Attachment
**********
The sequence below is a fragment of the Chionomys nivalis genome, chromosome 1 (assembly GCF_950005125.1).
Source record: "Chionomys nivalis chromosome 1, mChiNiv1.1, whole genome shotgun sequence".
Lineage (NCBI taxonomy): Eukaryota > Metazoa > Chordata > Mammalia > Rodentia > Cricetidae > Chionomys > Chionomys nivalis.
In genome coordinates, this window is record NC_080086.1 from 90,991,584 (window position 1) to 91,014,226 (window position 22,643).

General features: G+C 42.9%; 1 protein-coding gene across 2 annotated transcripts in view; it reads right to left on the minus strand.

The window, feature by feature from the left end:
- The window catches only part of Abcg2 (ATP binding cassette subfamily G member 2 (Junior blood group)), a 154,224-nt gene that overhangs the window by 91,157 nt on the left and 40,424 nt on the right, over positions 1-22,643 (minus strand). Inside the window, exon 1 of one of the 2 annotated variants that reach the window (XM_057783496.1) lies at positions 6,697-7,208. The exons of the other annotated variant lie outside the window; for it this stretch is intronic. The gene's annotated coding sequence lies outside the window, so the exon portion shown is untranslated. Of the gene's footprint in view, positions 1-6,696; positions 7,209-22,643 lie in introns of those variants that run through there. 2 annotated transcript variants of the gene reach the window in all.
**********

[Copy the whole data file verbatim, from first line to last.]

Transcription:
The sequence below is a fragment of the Chionomys nivalis genome, chromosome 1 (assembly GCF_950005125.1).
Source record: "Chionomys nivalis chromosome 1, mChiNiv1.1, whole genome shotgun sequence".
Lineage (NCBI taxonomy): Eukaryota > Metazoa > Chordata > Mammalia > Rodentia > Cricetidae > Chionomys > Chionomys nivalis.
In genome coordinates, this window is record NC_080086.1 from 90,991,584 (window position 1) to 91,014,226 (window position 22,643).

General features: G+C 42.9%; 1 protein-coding gene across 2 annotated transcripts in view; it reads right to left on the minus strand.

The window, feature by feature from the left end:
- The window catches only part of Abcg2 (ATP binding cassette subfamily G member 2 (Junior blood group)), a 154,224-nt gene that overhangs the window by 91,157 nt on the left and 40,424 nt on the right, over positions 1-22,643 (minus strand). Inside the window, exon 1 of one of the 2 annotated variants that reach the window (XM_057783496.1) lies at positions 6,697-7,208. The exons of the other annotated variant lie outside the window; for it this stretch is intronic. The gene's annotated coding sequence lies outside the window, so the exon portion shown is untranslated. Of the gene's footprint in view, positions 1-6,696; positions 7,209-22,643 lie in introns of those variants that run through there. 2 annotated transcript variants of the gene reach the window in all.